Next month we’ll be reissuing The Guinea Pigs by Ludvik Vaculik, a Czech modern classic featuring one of the most memorably odd narrators ever. His sort of befuddled meandering through life (not understanding the strange situation going on at the bank where he works, berated a kid that he mistakes for his son, etc.) is funny in and of itself, but it’s the spectacularly peculiar word choices and phrasings that really make this book sing.
Here’s an example from the opening paragraph:
There are more than a million people living in the city of Prague whom I’d just as soon not name here. Our family is originally from the country. Our family, that means me, my wife, and two tolerable little boys.
(It’s that “tolerable” that’s so fantastic.)
As the story progresses and the reader gets more and more attuned to the quirks and clicks of the narrator’s voice, the funnier this gets. Even when our friendly narrator is doing very odd things to innocent guinea pigs . . .
Anyway, to share our love of this book with the rest of the world, we decided to give away 10 copies via GoodReads. So if you’re a member, be sure to click this handy little widget below to be entered into the drawing.
The last five days of the eleventh-century Icelandic politician, writer of sagas, and famous murder victim Snorri Sturleleson (the Norwegian spelling, Snorre, is preserved in the book) make up Thorvald Steen’s most recently translated historical fiction, The Little Horse. Murdered. . .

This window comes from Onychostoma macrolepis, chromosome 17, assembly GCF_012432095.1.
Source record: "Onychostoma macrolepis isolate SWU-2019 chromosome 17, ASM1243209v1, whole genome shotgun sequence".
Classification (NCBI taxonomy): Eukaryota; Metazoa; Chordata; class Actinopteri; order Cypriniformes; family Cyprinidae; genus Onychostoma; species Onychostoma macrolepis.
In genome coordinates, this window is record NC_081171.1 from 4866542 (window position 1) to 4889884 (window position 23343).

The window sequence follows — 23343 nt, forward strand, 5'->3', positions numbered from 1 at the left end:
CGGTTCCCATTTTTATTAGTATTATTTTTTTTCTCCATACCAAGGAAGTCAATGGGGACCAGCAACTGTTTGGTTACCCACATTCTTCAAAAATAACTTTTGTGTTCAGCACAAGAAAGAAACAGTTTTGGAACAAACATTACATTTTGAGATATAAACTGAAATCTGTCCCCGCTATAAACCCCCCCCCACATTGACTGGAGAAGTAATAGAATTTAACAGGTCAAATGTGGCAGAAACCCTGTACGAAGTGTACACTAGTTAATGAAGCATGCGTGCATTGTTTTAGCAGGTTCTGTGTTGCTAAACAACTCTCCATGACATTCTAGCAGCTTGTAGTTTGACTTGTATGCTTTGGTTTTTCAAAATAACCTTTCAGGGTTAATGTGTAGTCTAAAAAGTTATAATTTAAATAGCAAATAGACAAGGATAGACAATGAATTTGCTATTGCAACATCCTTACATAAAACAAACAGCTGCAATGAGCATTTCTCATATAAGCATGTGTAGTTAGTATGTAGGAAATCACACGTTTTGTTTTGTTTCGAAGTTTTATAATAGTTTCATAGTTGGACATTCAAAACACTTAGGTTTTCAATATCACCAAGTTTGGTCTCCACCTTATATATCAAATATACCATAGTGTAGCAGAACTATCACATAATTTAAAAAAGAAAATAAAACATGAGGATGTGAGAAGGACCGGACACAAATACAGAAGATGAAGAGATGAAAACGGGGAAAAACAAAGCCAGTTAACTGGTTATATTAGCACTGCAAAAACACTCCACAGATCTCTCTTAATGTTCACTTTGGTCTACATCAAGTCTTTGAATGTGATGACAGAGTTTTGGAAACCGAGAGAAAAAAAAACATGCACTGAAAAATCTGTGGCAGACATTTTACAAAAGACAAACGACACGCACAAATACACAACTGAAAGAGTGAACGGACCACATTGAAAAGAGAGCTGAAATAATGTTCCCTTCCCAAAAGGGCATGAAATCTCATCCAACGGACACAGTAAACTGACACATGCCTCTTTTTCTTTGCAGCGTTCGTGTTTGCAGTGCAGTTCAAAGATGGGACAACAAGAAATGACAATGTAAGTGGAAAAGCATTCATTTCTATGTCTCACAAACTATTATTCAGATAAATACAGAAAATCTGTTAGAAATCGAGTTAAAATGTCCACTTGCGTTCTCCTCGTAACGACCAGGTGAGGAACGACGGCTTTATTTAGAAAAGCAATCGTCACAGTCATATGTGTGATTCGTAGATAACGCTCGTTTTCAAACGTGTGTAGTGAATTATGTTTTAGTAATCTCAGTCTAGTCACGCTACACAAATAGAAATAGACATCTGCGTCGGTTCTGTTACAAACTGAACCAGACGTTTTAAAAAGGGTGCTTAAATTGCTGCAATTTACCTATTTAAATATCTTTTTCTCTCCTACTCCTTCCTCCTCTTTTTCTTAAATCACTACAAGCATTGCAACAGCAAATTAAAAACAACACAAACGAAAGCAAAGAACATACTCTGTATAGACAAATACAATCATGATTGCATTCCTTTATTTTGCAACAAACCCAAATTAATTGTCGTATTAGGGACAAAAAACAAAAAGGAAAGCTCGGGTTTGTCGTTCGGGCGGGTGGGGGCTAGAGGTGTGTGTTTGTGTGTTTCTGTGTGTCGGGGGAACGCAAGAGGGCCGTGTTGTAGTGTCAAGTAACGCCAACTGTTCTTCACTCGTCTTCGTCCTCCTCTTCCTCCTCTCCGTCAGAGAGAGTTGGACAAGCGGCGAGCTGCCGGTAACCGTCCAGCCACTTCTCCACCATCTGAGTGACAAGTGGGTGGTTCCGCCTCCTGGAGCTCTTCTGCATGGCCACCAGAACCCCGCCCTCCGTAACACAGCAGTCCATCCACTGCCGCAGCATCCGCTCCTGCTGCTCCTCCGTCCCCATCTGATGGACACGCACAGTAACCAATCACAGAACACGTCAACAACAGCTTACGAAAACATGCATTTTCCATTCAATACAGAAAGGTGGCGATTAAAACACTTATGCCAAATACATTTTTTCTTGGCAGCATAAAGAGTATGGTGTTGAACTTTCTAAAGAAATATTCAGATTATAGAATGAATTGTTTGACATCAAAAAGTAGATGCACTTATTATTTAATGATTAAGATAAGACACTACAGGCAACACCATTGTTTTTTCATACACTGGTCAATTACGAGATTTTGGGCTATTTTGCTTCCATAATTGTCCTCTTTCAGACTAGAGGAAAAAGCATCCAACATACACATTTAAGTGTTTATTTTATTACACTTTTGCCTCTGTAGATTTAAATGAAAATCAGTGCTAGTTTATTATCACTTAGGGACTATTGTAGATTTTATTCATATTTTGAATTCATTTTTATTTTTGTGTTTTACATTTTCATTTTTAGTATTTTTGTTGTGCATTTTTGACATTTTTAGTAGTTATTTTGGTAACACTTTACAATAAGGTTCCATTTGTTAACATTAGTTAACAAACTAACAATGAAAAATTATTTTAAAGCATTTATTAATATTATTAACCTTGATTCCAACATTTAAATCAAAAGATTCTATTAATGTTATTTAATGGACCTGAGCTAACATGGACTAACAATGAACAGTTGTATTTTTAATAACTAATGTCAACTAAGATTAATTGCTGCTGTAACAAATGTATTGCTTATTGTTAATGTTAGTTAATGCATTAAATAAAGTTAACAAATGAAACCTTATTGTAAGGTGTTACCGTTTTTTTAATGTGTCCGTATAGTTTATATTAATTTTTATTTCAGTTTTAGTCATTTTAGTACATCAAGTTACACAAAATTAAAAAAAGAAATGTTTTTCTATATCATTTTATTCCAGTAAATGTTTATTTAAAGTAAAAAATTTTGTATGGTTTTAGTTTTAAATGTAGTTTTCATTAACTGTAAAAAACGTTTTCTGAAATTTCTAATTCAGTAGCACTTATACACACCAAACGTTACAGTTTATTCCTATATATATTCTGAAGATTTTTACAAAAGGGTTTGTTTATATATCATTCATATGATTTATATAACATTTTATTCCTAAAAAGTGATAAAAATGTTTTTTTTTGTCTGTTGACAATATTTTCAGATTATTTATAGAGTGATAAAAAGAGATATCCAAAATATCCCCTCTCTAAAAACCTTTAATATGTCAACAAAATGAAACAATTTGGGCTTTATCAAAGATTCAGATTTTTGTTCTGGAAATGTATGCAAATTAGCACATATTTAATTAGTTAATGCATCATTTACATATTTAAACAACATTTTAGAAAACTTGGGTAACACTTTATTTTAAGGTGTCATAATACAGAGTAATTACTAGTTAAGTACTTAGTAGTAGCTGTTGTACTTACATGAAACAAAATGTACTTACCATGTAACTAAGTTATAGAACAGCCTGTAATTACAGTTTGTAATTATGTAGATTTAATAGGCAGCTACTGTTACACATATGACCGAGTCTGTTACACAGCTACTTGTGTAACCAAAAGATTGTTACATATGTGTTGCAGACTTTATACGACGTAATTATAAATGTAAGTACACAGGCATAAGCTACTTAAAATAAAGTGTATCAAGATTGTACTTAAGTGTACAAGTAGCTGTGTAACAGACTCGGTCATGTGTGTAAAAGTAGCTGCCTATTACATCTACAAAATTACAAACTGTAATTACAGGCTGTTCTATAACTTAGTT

We all know Paris, or at least we think we know it. The Eiffel Tower. The Latin Quarter. The Champs-Élysées. The touristy stuff. In Dominique Fabre’s novel, Guys Like Me, we’re shown a different side of Paris: a gray, decaying. . .
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Reading a genre book—whether fantasy, science fiction, crime, thriller, etc.—which begins to seem excessively, stereotypically bad, I have to make sure to ask myself: is this parodying the flaws of the genre? Usually, this questioning takes its time coming. In. . .
The Sicilian Mafia has always been a rich subject for sensational crime fiction. The Godfather, Goodfellas, and The Sopranos worked the mob’s bloody corpses and family feuds to both entertainment and artistic value. Giuseppe di Piazza’s debut novel attempts this,. . .
Antoine Volodine’s vast project (40 plus novels) of what he calls the post-exotic remains mostly untranslated, so for many of us, understanding it remains touched with mystery, whispers from those “who know,” and guesswork. That’s not to say that, were. . .
It hasn’t quite neared the pitch of the waiting-in-line-at-midnight Harry Potter days, but in small bookstores and reading circles of New York City, an aura has attended the novelist Elena Ferrante and her works. One part curiosity (Who is she?),. . .